House of Lords select committee launches IR35 inquiry
The House of Lords Finance Bill Sub-Committee is to launch an inquiry into the extension of the off-payroll working rules into the private sector (IR35). The committee is inviting contributions to its inquiry before 25th February.
The inquiry will cover the existing measures in the public sector, the impact of the rules on organisations, determining the tax status of workers and the policy objectives.
Lord Forsyth of Drumlean, chair of the finance bill sub-committee, said, "The Government is proposing to extend the off-payroll working rules to large and medium-sized organisations in the private sector. We are interested in how this change will work in practice, and how it relatesto wider changes in working arrangements.
"To inform our work we want to hear from as broad a range of people and organisations as possible. If you have a view on off-payroll working rules, please let us know what you think."
Julia Kermode, chief executive of the Freelancer & Contractor Services Association, commented, “It is fantastic that the Lords has listened to our lobbying and has announced an investigation into the extension of off-payroll working rules. The investigation will consider a wide range of issues, so it’s essential that anyone with a view gets involved and uses the opportunity to influence those in power. We have long been extremely concerned about the proliferation of tax avoidance schemes as a direct consequence of this flawed legislation, with numerous schemes targeting contractors whilst purporting to be a compliant umbrella when they are in fact anything but.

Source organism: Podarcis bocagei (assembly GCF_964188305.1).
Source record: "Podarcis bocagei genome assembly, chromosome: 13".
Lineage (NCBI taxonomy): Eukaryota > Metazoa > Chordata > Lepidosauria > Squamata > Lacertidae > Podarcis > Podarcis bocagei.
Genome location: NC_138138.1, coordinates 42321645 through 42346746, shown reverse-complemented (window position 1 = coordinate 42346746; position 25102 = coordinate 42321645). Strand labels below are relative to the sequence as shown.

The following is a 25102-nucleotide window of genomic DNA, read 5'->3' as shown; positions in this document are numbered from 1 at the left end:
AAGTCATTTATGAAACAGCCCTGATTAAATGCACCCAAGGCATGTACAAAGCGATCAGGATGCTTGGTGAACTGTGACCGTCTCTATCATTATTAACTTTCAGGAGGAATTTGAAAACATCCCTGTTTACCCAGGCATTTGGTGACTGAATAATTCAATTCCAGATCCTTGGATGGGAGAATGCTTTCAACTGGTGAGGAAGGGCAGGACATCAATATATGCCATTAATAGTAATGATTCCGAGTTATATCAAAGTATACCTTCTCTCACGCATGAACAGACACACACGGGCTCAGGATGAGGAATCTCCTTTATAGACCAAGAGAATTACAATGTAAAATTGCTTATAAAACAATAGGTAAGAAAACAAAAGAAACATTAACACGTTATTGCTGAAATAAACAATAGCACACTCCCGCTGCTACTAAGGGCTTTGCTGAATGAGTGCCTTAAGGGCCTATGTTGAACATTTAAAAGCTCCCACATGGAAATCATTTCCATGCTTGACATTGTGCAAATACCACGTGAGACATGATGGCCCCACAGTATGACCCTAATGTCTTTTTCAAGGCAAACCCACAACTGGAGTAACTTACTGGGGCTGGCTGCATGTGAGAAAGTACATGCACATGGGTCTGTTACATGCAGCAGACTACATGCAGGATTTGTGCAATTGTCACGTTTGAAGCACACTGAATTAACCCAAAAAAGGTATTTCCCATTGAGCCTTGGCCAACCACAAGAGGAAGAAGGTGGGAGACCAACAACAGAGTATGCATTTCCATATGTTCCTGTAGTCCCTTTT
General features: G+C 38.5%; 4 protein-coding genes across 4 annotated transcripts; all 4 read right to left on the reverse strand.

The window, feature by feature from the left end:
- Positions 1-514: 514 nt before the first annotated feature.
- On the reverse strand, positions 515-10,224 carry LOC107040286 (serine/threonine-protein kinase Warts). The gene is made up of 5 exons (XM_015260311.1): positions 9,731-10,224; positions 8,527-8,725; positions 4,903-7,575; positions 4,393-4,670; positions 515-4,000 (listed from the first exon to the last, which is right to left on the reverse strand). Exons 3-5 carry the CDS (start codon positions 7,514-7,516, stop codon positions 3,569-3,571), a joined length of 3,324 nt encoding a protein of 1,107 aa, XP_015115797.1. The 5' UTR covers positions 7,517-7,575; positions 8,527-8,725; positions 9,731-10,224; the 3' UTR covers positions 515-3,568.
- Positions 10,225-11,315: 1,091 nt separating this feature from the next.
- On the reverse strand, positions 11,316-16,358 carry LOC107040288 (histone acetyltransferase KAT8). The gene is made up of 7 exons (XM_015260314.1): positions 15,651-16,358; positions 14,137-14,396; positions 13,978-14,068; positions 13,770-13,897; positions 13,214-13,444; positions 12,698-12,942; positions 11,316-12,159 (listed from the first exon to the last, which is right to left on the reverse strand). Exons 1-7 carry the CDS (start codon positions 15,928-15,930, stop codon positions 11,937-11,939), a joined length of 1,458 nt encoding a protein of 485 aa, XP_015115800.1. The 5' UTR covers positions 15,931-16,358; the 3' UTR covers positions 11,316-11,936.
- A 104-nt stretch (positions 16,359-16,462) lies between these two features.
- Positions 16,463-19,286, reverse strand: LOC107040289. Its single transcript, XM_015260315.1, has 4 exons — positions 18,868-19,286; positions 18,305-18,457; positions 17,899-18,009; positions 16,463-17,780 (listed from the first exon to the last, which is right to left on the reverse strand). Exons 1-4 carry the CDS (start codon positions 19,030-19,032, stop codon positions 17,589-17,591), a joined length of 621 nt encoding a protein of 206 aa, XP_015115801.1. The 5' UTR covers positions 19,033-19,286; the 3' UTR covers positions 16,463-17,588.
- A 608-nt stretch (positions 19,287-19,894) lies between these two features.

“The government failed to deliver on their commitment to regulate umbrella from April 2020, and without this regulation these schemes will continue unchecked on an industrial scale. This means that thousands of contractors will be unwittingly duped into these schemes, which is already happening, and they will be personally liable to pay a very large tax bill when HMRC catches up with them. We have always said that the off-payroll rules cannot be extended to the private sector until the government is able to deal with the resulting avoidance schemes, and we will be telling the Lords exactly that. It is outrageous that such a serious consequence of the public sector changes has not been properly addressed and it is essential that off-payroll changes are delayed until sufficient measures have been taken to protect workers from these aggressive and exploitative schemes.”
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